FOREIGN KEY (`user_id`)
          REFERENCES `user_created` (`user_id`)
)

Next we need to be able to find the last event, for a particular user_id, efficiently.

The following form of query does that (for user_logged_in):

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SELECT *
FROM user_logged_in u0,
( SELECT MAX(pk) pk
  FROM user_logged_in
  WHERE user_id = ?
) u1
WHERE u0.pk = u1.pk;

First we’ll form a query which uses user_created as its base, with the password_hash value being superseded by the latest user_password_changed new_password_hash (if any).

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SELECT timestamp, user_id, email,
COALESCE(( SELECT new_password_hash FROM user_password_changed u0,
           ( SELECT MAX(pk) pk
             FROM user_password_changed
             WHERE user_id = ?
           ) u1
           WHERE u0.pk = u1.pk
         ), password_hash) password_hash,
FROM user_created uc
WHERE uc.user_id = ?

Note: COALESCE is used to give us either the password_hash from user_password_changed or (if the former is NULL) from user_created.

Now we can add in the latest values for the password_changed and logged_in fields.

Here is the Current State Query for a user:

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SELECT timestamp, user_id, email,
COALESCE(( SELECT new_password_hash FROM user_password_changed u0,
           ( SELECT MAX(pk) pk
             FROM user_password_changed
             WHERE user_id = ?
           ) u1
           WHERE u0.pk = u1.pk
         ), password_hash) password_hash,
( SELECT timestamp FROM user_password_changed u0,
  ( SELECT MAX(pk) pk
    FROM user_password_changed
    WHERE user_id = ?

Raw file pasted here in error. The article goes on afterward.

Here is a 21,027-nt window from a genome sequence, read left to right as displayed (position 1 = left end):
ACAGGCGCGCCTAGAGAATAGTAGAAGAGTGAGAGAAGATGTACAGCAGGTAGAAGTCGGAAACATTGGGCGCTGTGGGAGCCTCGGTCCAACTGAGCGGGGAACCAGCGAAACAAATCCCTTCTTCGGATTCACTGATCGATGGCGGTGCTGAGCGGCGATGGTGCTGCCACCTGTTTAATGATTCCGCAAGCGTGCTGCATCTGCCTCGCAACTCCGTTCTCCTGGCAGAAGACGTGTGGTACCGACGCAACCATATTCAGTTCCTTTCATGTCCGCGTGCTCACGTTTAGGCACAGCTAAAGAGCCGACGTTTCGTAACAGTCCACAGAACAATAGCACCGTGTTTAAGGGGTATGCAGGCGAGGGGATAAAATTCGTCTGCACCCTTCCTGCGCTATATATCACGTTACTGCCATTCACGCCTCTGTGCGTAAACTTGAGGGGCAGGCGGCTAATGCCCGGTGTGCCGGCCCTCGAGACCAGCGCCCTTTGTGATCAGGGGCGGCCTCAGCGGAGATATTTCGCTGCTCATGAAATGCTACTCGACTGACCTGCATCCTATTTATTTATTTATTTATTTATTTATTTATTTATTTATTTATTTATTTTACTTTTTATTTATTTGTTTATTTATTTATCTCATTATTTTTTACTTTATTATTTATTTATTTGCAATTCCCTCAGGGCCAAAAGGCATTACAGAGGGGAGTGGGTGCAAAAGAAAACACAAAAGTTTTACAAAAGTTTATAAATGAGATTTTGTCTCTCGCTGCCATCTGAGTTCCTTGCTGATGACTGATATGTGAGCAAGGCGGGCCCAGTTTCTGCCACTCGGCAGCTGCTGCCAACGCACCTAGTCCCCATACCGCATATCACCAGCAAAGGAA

) u1
  WHERE u0.pk = u1.pk
) password_changed,
( SELECT timestamp FROM user_logged_in u0,
  ( SELECT MAX(pk) pk
    FROM user_logged_in
    WHERE user_id = ?
  ) u1
  WHERE u0.pk = u1.pk
) last_logged_in
FROM user_created uc
WHERE uc.user_id = ?

Isn’t this Query the Spawn of Satan?

No.

If you run ‘explain’ on it you’ll see that three foreign field selects have a note ‘Select tables optimized away’.

This means that MySQL is not having the look at the tables in order to find out which record contains the latest event for the user_id (for the fields user_password_changed and user_logged_in).

It is still more expensive than a query on the traditional_user table, but it’s not too bad.

Advantages

What can you do with an Event Sourcing design, that you couldn’t with a traditional one?

  • Locking – with no updates, no locking is required, and instead we can move from prohibiting clashes to resolving them later. This works well with sharding and high availablity. It’s what banks do – they don’t use transactions for everything – it’s important that a cash machine works even if its link is down.

  • History – by adding timestamp < X clauses to the Current State Query we can see the state of an object at any point in the past.

  • Undo – because we store every event, we can undo changes by simply adding a new event. We can undo any change, not just the latest change.

  • Debugging – we now know about every event in the system, which makes debugging a breeze.

Links

See Martin Fowler’s page if you are unfamiliar with Event Sourcing.